WASHINGTON – President Obama declared Tuesday night that the "shadow of crisis" has passed America and urged Congress to build on economic gains by raising taxes on the nation's wealthiest to pay for reductions for the middle class — an agenda more likely to antagonize the new Republican majority than win its approval.
In a shift from State of the Union tradition, Obama's address to a joint session of Congress was less a laundry list of new proposals and more an attempt to sell a story of national economic revival. He appealed for "better politics" in Washington and pledged to work with Republicans, even while touting bread-and-butter Democratic economic proposals and vowing to veto GOP efforts to dismantle his signature achievements.
"It has been, and still is, a hard time for many," Obama said. "But tonight we turn the page."
To illustrate improvements in the economy, the president highlighted the story of Minneapolis resident Rebekah Erler, a 36-year-old accountant and mother of two who wrote a letter to the president recounting her family's economic struggles. He met with her during a Twin Cities visit in 2014.
Erler and her husband, Ben, were in the audience as Obama spoke about how they made it through "some very, very tough times."
Sounding upbeat and defiant, he said, "We can't put the security of families at risk by taking away their health insurance or unraveling the new rules on Wall Street or refighting past battles on immigration when we've got a system to fix. And if a bill comes to my desk that tries to do any of these things, I will veto it."
Obama's address marked the first time in his presidency that he stood before a Republican-controlled Congress. Yet the shift in the political landscape has also been accompanied by a burst of economic growth and hiring, as well as a slight increase in Obama's once-sagging approval ratings.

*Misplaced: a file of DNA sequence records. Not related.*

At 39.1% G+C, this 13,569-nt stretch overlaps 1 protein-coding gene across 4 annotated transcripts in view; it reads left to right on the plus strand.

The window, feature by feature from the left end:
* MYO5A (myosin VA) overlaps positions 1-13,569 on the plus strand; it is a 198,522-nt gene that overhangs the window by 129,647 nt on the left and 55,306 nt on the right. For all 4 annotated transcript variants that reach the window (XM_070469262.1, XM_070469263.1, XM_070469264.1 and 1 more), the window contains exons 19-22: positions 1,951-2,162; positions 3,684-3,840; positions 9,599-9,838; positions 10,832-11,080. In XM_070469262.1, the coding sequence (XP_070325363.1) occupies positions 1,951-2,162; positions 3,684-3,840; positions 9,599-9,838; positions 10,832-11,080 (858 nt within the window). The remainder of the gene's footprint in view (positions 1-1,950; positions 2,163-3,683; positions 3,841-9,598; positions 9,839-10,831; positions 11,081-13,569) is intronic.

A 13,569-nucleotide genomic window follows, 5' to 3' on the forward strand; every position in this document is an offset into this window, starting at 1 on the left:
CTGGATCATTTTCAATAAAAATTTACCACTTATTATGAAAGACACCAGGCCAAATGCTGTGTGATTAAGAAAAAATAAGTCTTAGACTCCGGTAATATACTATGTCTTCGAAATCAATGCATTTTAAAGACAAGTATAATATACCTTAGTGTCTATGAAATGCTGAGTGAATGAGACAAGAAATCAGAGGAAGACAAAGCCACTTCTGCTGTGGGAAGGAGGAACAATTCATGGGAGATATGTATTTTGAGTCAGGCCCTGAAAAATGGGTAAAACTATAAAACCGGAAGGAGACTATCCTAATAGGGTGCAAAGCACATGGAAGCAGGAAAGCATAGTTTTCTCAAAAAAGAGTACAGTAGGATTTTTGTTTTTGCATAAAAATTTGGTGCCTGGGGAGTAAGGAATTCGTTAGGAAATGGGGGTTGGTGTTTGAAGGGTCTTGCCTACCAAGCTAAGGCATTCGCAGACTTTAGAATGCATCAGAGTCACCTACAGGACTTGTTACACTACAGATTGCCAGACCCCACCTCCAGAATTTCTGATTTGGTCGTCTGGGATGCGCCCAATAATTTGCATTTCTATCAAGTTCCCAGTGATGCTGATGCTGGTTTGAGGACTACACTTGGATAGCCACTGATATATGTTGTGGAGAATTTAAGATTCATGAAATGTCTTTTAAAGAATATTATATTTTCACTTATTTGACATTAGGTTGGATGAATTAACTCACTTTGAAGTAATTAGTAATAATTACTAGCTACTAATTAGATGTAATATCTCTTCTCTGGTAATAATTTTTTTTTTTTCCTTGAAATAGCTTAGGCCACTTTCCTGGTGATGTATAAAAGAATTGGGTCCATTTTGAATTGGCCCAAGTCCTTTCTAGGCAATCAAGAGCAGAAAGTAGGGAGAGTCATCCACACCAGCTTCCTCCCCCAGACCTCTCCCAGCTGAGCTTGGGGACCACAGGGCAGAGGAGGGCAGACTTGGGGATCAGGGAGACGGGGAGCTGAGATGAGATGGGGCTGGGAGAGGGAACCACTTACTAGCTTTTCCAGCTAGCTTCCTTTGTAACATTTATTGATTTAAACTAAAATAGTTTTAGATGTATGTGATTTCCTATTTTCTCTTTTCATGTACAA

After ticking through signs of the rising economy, the president turned toward Republicans sitting in the chamber and said with a wink, "This is good news, people."
The centerpiece of Obama's economic proposals marked a shift away from the focus on austerity and deficit reduction that has dominated his fiscal fights with Republicans. In a direct challenge to GOP ideology, Obama called for increasing the capital gains rate on couples making more than $500,000 annually to 28 percent.
The president's tax plan would also require estates to pay capital gains taxes on securities at the time they're inherited and slap a fee on the roughly 100 U.S. financial firms with assets of more than $50 billion.
Much of the $320 billion in new taxes and fees would be used for measures aimed at helping the middle class, including a $500 tax credit for some families with two spouses working, expansion of the child care tax credit and a $60 billion program to make community college free.
"Will we accept an economy where only a few of us do spectacularly well?" Obama asked. "Or will we commit ourselves to an economy that generates rising incomes and chances for everyone who makes the effort?"
Republicans balked at his proposals and painted a far less rosy picture of the economy.
"We see our neighbors agonize over stagnant wages and lost jobs. We see the hurt caused by canceled health care plans and higher monthly insurance bills," said Iowa Sen. Joni Ernst, who delivered the Republican response. "But when we demanded solutions, too often Washington responded with the same stale mind-set that led to failed policies like Obamacare. It's a mind-set that gave us political talking points, not serious solutions."
With an eye on a swirl of foreign policy challenges, Obama also asked Congress to pass a new authorization for military action against the Islamic State in Iraq and the Levant (ISIL), as well as for legislation to boost U.S. defenses against cyberattacks. He promised to veto any legislation that would impose new sanctions on Iran.
"New sanctions passed by this Congress, at this moment in time, will all but guarantee that diplomacy fails — alienating America from its allies and ensuring that Iran starts up its nuclear program again," Obama warned.
Aides to Obama said that the address was intended as a blueprint that Republicans either accepted or rejected.
"He's not going to trim his sails because some people, before he's given the speech, said they don't like his ideas," a senior aide said before the speech.
Obama said that enacting his proposals would represent bold action to improve the lives of all Americans.
"That's what middle-class economics is, the idea that this country does best when everyone gets their fair shot, everyone does their fair share and everyone plays by the same set of rules," Obama said.